Partab Ramchand
By: Partab Ramchand


Six champions in seven editions of the World T-20 underscores the intense competition as well as the unpredictably of the format. Loosely put T-20 is considered a lottery with almost any team having a chance to win on any given day. It is a format in which even one mistake is magnified many times and this is symbolized by Hasan Ali’s dropped catch in the semifinal between Australia and Pakistan and the backlash the cricketer has had to endure on social media. Given the sometimes blink and you miss it action associated with T-20 cricket predicting the winner is most of the time fraught with risk. Matches have been won and lost when such results have been considered a near impossibility and the two semifinals in the just concluded competition epitomize this.

There is no doubt that when it comes to the entertainment quotient, cricket’s shortest format has no equal. So much is packed into such a short time and that is why it has struck a chord with fans of the sport.  The IPL and other T-20 leagues round the world have done more than their bit in raising the popularity of the format but to be candid it takes a competition like the World Cup to bring out the best out of the players as the stakes involved are very high.

Fans may or may not remember the events associated with the various T-20 leagues but there are moments in the World Cup that stay in mind. Who for example can forget Misbah ul Huq’s fatal scoop in the final of the inaugural edition in 2007, the calculated assault by Mike Hussey in the semifinal against Pakistan three years later or Carlos Brathwaite’s four successive sixes to win the game and the title in the 2016 final. I have just cited three of the best known but there have been numerous other moments etched in memory. Likewise, the just concluded competition too threw up its quota of memorable moments most provided by Australia who added a maiden T-20 World Cup title to their five victorious ODI World Cup campaigns.

There were a few surprise results which resulted in the fourth and sixth ranked teams contesting the title clash. But the No 1 ranked side England and third ranked Pakistan made the semifinals so there was no major shake-up in the form book. The one serious casualty was India who entered the tournament as the second ranked team and so was marked as one of the favourites but they were eliminated at the group stage. It was a listless campaign with the body language inspiring little confidence. Much was made of the team playing continuous cricket and in a bio bubble but there were players from other teams too who had played non-stop cricket in a bio bubble performing energetically so it was difficult for Indian fans to digest this argument. Ravi Shastri for whom this tournament was the last of his long tenure as head coach spoke much about how the team had been “over achievers” during that time and while there was a grain of truth in what he said the failure to win an ICC trophy stood out like a sore thumb in his – and Virat Kohli’s – resume.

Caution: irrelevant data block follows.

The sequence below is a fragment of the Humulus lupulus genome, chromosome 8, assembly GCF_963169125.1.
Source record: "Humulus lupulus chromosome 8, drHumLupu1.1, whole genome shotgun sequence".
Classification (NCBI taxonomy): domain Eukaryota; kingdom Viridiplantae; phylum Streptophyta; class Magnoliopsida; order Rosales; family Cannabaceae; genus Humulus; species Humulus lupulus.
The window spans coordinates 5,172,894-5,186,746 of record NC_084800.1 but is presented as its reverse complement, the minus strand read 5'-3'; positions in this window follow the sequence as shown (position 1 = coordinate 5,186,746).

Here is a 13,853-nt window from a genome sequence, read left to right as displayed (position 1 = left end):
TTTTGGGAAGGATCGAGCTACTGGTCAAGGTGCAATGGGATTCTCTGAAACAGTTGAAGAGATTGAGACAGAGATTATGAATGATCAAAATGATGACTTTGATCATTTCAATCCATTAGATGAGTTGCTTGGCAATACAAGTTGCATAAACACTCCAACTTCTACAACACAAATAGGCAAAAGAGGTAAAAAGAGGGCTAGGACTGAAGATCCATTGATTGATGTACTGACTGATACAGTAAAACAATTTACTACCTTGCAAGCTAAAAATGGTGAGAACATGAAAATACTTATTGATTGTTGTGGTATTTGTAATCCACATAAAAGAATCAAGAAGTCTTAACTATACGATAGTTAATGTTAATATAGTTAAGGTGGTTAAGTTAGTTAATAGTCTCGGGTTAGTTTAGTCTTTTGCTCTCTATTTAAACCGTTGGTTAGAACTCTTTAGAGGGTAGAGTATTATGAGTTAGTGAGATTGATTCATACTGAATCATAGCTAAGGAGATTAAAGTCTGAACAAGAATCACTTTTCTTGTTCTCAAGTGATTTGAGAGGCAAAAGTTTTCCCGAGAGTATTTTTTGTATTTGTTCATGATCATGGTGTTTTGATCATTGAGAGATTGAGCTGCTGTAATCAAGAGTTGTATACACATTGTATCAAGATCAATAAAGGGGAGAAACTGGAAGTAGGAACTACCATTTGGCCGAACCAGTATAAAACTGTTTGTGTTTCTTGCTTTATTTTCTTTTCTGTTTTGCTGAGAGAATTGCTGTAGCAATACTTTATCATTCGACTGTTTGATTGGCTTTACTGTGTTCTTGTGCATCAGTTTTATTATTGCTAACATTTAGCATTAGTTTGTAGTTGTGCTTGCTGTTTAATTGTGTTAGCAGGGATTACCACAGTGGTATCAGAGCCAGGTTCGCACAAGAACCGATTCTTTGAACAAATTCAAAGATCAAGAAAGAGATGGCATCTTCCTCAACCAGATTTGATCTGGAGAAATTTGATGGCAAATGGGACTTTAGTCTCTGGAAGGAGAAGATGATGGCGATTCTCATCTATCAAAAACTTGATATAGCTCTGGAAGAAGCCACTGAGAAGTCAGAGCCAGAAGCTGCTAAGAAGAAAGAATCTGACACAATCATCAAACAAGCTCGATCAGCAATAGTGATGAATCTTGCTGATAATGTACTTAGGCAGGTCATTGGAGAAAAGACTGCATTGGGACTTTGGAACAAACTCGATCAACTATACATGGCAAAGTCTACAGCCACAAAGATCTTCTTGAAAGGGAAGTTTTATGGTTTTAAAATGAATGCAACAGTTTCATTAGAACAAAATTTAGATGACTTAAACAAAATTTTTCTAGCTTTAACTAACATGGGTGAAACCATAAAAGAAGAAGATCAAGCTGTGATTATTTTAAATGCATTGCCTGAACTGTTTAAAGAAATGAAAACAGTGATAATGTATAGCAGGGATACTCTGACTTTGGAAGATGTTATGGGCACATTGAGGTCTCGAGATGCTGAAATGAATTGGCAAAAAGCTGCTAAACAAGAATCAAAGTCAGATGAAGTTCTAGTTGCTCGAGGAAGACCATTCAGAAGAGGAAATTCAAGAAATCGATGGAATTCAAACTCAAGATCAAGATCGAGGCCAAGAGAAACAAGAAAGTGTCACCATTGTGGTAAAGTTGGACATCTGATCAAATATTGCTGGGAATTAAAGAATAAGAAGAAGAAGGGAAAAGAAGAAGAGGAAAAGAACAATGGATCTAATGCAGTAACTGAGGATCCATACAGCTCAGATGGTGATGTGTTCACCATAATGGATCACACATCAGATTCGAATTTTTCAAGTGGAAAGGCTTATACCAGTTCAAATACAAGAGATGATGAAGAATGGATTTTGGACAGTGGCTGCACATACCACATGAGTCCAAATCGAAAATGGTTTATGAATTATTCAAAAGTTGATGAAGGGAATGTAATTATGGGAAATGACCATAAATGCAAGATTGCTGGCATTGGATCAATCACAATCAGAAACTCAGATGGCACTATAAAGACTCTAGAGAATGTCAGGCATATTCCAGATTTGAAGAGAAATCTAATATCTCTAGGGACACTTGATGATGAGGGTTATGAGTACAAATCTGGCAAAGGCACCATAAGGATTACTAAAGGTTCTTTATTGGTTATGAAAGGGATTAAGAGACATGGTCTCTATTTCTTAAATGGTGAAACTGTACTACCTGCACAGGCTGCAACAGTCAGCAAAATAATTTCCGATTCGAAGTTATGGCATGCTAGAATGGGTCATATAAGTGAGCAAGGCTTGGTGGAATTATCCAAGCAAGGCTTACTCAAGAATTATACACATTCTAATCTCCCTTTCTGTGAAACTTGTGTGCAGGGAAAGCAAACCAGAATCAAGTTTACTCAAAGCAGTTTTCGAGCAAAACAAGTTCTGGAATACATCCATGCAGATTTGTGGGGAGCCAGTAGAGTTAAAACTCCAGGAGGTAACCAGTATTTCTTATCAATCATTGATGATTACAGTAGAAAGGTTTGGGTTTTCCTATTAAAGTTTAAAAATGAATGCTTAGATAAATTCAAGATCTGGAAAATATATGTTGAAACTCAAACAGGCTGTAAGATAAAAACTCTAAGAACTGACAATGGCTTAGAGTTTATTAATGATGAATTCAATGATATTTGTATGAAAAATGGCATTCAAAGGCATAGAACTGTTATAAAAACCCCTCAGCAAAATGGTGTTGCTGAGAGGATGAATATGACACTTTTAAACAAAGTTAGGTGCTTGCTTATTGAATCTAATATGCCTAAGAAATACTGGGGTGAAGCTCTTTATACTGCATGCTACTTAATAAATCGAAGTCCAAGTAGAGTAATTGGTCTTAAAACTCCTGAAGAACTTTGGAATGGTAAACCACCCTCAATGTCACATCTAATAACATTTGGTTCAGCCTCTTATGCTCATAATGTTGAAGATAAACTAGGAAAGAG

The Indian showing brought back unhappy memories of the 2007 ODI World Cup in the West Indies. On that occasion India went down to Sri Lanka and Bangladesh to be knocked out at the preliminary stage of the competition. This time once they had lost to both Pakistan and New Zealand their campaign had screeched to a halt. Consolation wins against Afghanistan, Scotland and Namibia could not get them back on track as the damage had been irreparable. With the group being so lop sided it was clear that two among Pakistan, India and New Zealand would make it to the semifinals and on their lackadaisical showing India did not deserve to make the cut.

At the start of the tournament the other group appeared to be more competitive with all six teams having either a good chance or at least some chance of qualifying for the last four. But things did not work out that way. Two-time champions and defending champs West Indies flattered only to deceive despite having some of the best T-20 players in their ranks, Sri Lanka put up a lacklustre display while Bangladesh without Shakib al Hasan for half their games was never in with a chance. England and Australia were always going to be the front runners but South Africa ranked No 5 put up a better performance than expected before being eliminated on NRR after they too like England and Australia finished with eight points.

The latest edition of the T-20 World Cup did much to enhance the popularity and reputation of the format and already one can hardly wait for the next edition – which happily is next year – to commence.

(Partab Ramchand is a veteran sports journalist, the views expressed here are personal)

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